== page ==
Many parents are not aware that until their children become adults, they remain responsible for their children’s actions. This can often come as an unwelcome surprise to parents who are surprised out of the blue by police at their door or by bills they did not expect. If you have been advised you may be liable due to your children’s actions, you need to consult an attorney who understands these cases so you can ensure both you and your child’s rights are protected.
Property Damage and Injury
The relevant Connecticut statute is fairly straightforward about the types of offenses for which a parent can incur liability. The key phrase is that a parent is liable when their child “willfully or maliciously” causes damage to any property or injury to any person. It is important to keep in mind that ‘intentional’ has to mean ‘without just cause,’ rather than simply someone choosing to voluntarily act. For example, if a child chooses to act in a way that is almost guaranteed to injure someone, it does not necessarily matter if they had no intention to injure anyone - they still acted in that way.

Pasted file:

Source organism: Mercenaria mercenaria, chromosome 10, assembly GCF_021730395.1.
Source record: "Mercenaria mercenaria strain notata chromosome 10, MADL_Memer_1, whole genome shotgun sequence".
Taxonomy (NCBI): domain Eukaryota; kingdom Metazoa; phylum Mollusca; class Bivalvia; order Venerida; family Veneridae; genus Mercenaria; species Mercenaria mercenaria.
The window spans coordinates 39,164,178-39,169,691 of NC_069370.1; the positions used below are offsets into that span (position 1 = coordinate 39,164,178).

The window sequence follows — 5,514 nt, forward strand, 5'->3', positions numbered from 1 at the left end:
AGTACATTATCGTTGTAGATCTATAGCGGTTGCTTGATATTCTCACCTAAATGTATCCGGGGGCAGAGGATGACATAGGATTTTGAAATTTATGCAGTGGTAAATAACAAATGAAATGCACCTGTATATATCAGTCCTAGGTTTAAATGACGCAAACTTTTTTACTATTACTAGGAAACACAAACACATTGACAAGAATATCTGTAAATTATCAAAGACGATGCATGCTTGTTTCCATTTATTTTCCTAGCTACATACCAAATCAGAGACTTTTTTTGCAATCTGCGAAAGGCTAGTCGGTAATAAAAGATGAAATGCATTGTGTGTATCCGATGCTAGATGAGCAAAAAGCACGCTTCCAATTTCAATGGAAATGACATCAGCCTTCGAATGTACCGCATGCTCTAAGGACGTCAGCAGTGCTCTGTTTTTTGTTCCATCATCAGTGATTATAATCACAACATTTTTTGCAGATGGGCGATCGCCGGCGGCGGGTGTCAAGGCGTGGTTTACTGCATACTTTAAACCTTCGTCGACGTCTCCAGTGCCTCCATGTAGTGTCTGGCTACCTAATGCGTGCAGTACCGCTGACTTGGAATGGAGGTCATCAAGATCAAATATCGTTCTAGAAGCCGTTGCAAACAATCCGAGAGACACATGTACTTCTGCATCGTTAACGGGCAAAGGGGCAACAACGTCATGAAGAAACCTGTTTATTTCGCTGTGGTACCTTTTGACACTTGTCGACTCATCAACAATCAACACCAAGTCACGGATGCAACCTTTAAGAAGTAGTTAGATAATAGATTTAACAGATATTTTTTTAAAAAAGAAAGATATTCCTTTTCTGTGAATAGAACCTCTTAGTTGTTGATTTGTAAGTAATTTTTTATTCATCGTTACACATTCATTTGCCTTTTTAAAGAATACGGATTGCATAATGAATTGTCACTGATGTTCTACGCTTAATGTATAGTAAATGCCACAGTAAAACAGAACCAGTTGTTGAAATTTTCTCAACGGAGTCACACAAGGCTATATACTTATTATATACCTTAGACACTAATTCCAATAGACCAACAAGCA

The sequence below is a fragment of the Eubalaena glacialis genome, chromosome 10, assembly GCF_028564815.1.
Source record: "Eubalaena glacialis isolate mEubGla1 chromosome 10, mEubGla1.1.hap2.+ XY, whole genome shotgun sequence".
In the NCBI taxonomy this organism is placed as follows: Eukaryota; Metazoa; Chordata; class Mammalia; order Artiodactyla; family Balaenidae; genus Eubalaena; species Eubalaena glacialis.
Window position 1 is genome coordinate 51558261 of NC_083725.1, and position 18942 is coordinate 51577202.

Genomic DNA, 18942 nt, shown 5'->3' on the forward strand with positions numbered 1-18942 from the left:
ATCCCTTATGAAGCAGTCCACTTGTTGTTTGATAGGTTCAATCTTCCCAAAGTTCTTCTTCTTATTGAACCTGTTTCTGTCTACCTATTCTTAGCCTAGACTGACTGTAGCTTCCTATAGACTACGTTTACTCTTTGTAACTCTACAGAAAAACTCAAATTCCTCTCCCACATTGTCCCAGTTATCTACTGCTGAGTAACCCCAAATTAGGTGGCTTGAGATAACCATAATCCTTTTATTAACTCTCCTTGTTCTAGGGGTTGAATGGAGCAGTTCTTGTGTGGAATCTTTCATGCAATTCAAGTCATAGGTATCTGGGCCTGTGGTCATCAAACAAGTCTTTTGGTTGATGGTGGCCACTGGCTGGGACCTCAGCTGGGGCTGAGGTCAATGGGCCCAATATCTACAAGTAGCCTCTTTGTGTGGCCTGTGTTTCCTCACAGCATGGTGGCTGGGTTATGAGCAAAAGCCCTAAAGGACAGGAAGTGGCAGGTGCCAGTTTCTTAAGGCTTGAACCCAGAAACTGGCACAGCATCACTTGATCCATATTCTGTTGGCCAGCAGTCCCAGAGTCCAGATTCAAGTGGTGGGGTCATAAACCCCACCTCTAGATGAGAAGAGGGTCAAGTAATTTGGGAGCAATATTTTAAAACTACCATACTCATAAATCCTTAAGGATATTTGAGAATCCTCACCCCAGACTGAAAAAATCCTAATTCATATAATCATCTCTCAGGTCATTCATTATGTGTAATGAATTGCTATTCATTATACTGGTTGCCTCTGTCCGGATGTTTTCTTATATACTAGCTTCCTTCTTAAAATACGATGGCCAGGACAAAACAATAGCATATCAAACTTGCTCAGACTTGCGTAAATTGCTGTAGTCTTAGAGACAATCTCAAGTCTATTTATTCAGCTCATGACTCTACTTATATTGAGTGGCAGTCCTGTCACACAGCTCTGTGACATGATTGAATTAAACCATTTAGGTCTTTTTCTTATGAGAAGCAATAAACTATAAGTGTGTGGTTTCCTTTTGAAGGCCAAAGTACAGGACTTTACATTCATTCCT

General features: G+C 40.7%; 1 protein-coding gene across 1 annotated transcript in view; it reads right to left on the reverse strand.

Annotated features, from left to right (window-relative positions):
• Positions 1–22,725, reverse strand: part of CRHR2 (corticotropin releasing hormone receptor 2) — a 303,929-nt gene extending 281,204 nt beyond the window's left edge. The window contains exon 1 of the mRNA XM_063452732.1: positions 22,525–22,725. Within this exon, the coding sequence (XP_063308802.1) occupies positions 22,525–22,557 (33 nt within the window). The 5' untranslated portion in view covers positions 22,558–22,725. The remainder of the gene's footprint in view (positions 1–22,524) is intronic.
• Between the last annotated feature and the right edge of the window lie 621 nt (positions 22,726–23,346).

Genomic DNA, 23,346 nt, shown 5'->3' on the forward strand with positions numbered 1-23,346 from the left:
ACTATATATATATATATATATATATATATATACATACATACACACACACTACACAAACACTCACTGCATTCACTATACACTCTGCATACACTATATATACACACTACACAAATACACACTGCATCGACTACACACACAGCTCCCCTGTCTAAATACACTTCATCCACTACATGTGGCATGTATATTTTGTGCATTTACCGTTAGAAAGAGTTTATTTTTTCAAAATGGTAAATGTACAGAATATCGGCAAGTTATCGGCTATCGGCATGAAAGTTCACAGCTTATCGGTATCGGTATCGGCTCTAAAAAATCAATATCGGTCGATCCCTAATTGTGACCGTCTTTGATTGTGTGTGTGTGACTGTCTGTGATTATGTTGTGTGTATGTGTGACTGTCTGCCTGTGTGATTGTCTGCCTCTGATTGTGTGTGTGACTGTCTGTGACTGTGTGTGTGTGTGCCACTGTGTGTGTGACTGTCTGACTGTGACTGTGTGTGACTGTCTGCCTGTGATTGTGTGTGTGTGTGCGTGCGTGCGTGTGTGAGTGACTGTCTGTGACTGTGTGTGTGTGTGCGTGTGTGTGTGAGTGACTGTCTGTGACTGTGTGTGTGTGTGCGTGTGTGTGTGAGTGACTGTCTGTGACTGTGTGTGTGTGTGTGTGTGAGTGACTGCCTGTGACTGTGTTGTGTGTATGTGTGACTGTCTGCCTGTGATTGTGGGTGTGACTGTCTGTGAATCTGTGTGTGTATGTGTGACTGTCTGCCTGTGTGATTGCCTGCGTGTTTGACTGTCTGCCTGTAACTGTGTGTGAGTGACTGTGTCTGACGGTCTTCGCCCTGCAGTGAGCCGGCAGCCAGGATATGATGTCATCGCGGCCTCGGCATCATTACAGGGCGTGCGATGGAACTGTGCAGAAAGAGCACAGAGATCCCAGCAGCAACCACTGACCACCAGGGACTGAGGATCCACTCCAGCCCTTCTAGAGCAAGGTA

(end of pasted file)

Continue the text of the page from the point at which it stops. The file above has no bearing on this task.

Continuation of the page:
One specific offense for which parents are often held liable is auto theft by a minor child, especially if they cause damage to the vehicle. In auto theft cases, both parents and minors are often held jointly liable, to ensure that any financial damages are dealt with while the minor child is appropriately handled by the legal system. This is very often the ethos in these types of cases - looking out for the rights of juvenile defendants who may need guidance more than punishment, while still ensuring that injured parties are made whole....